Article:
I think the idea of a second undergrad or masters just for the sake of getting into law school is equally dubious.  What if, after all those years of taking other classes, you still don't get in?  And if you do, what if you end up making $50,000 a year for several years?  You'll have spent eleven years of school to make a mediocre salary.  And what if, after all those years, you really do get sick of school?
If I may make some other suggestions:
1) Try to convince your old law school to let you back in, without retaking anything.  It won't cost you years of school or lots of money.
2) Trying the rarely-used path of a lawyer apprenticeship, if your state allows it.  Instead of law school, you work with a lawyer firsthand.
3) Since you don't mind more school, why not get a second degree in something else you know you'll enjoy?
I apologize if I am "crushing dreams" or anything similar.

No problem. realism is healthy. It keeps me from floating into the clouds at times.  :D

Option one is feasible, but I'll only use it as a last resort.  I DO NOT want to go back there at all. If I had to do it all over again, I would have deferred my decision for a year until all of my other schools have responded. Theoretically, I could try and jump a few hoops and try to go there again. Then again, it would behoove me to try to put myself in a better position than I was when I went there.

Option two is actually feasible. In my state, NY, you could take the bar while being an apprentice. The problem is that you must complete one year of law school.

Option three is kind of what I'm doing. I just want to go to law school afterwards  ;D

My LSAT score was 149, mainly because I aimed way too low. For the schools I was applying for (because of my UGPA),  my LSAT didn't need to be too high. Instead of trying to succeed I was trying not to fail. Not surprisingly, I also was not willing to spend a year studying for the LSAT (yes, I know, shocking). I only took the October 2005 LSAT because I missed the previous deadline - I had no time to study for the June 2005 exam. I also wanted to go right away and get it over with.

Also, even if I get a 180 (unless I'm going to be aiming for lower t3 and t4 schools), I'd still have to show that I'd be ready for the work. One test score is not enough to change things overnight. I mean, I haven't done anything spectacular at work. I don't think that my LORs from 2005 will apply in 2010 or later. The classes will help, even a semester will. I mean, I got a 149, there's no way but up from that.

Believe me, I'm not high on drugs, in thinking that I'll get a 180 just like that. Remember, it's what your objectives are that will determine the outcome.  It's like a foreign language - you determine the proficiency you want do you want. If you want to speak a few phrases (a 130),  conversability (a 160), or achieve natural mother-tongue proficiency (a 180) it is up to you.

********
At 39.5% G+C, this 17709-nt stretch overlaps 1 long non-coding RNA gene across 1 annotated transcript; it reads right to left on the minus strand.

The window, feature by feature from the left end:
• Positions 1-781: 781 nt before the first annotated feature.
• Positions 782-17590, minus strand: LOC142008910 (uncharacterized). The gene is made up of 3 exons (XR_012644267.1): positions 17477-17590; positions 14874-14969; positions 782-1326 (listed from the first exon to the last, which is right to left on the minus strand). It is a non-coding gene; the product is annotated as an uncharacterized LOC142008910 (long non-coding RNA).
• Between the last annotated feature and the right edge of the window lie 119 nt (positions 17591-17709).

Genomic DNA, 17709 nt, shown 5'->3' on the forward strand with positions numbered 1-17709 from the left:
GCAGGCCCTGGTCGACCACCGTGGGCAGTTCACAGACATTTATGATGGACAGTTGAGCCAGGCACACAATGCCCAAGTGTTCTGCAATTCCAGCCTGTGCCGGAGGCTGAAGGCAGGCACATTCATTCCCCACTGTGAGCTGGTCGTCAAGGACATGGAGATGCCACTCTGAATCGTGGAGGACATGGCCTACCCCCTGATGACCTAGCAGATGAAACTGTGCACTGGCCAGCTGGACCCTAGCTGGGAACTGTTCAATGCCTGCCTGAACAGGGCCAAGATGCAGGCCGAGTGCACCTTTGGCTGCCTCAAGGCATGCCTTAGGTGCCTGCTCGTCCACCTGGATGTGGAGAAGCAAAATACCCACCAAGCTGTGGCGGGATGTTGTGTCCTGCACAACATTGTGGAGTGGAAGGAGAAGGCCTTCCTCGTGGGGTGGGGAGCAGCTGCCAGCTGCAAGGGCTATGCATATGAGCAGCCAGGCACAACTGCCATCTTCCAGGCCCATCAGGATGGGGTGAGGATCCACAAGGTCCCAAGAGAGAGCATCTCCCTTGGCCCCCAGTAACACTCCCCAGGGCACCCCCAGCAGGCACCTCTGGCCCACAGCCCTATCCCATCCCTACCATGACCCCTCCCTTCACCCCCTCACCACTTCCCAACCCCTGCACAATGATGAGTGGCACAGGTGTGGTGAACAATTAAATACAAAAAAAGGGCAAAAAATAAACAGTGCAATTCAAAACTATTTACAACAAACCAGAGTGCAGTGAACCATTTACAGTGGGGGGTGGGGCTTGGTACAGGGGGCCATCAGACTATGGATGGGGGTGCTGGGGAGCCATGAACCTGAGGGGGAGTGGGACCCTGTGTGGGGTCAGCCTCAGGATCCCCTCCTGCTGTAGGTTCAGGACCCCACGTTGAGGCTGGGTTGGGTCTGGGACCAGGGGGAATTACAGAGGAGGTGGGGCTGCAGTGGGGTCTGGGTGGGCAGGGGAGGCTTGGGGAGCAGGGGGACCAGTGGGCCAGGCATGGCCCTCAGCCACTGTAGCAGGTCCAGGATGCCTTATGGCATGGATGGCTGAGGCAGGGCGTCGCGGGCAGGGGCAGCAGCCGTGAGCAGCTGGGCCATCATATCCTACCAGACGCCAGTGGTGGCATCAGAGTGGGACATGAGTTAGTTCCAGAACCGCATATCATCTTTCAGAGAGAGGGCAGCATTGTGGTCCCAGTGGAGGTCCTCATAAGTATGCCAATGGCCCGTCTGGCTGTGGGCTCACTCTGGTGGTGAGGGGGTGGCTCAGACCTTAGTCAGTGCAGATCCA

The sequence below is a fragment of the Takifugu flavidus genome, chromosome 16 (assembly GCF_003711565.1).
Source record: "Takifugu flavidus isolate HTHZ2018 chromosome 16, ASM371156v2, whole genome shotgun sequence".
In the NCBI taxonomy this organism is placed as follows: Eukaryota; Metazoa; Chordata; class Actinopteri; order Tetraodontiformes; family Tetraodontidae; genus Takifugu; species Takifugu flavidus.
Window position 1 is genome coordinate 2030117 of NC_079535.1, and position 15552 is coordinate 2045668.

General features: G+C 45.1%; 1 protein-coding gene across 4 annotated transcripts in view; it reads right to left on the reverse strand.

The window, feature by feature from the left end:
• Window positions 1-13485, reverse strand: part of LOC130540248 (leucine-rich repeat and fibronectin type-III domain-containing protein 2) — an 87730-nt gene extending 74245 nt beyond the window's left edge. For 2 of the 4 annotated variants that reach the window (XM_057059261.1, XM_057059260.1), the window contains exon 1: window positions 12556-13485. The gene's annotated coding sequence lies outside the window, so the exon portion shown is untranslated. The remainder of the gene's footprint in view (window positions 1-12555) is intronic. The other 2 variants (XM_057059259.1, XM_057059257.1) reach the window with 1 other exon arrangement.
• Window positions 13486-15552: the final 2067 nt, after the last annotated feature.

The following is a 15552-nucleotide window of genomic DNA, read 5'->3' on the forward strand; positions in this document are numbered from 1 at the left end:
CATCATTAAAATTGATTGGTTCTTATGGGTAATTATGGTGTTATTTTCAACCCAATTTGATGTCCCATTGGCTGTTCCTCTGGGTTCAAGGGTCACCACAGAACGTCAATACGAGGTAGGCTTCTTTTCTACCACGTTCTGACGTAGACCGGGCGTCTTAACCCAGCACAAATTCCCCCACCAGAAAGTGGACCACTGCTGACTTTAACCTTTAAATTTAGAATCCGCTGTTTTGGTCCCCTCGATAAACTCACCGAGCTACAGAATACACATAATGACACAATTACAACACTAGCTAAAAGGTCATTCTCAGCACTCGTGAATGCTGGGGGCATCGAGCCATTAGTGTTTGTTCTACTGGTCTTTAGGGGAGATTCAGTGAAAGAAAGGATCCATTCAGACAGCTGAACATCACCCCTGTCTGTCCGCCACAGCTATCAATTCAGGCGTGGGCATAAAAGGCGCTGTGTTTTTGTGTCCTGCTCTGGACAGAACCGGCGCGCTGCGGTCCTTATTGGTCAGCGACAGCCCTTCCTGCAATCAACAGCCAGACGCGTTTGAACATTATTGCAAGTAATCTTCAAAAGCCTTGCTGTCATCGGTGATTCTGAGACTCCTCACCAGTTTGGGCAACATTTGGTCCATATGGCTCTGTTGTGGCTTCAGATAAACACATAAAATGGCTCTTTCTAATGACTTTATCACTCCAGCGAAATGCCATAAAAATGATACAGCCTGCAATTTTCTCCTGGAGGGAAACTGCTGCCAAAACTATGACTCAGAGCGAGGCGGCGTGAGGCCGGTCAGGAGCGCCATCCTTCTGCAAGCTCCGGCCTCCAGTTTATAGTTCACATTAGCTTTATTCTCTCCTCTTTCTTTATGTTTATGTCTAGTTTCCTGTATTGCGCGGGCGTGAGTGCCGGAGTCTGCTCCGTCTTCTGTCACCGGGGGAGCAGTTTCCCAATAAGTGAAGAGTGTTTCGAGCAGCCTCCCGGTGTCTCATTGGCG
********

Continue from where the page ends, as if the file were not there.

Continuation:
Even if all this does not work, I'd still have another bachelors. I have a bachelors in Political Science. You'd need to get a Ph.D in it before it's of any use (to teach in college) - a master's in it is just a space-filler.  Considering that my best grades are in Political Science, I'd be foolish to apply for a master's program in much else and expect to get in. Actually, if I were to provide the proverbial backup, the bachelors would be the next best thing. Besides, making $50,000 upon graduation is not a a bad thing - mainly nurses, and some engineers make higher.  (All others need higher degrees).

I'll keep what you said in mind. Considering that not too many people break 160, it'll be all the sweeter.

Thanks for the advice though, I really do appreciate it :)

Above BOLDED: Good observation! ;D

This all supports what I am saying. You are going to be shooting for the reinvention route. Good move, esp. since there are so many people applying for law school right now. You'll be applying at the end of Barack's first term, when, hopefully, the economy will be in recovery mode and enticing many people to work. Build your resume, take those classes, and take your time building relationships so you can get good LOR's. Prepare hard for that LSAT, so you can reach the 160's. And this will all make you a better writer, so your essays will be more compelling. Make some money so you don't have to take out a bunch of loans. Thirty is really a good age for law school. Increasingly, the top schools are favoring older students (or certainly those with five years W-E) over stright-to-grad applicants.

You are doing the right thing if you wait a while.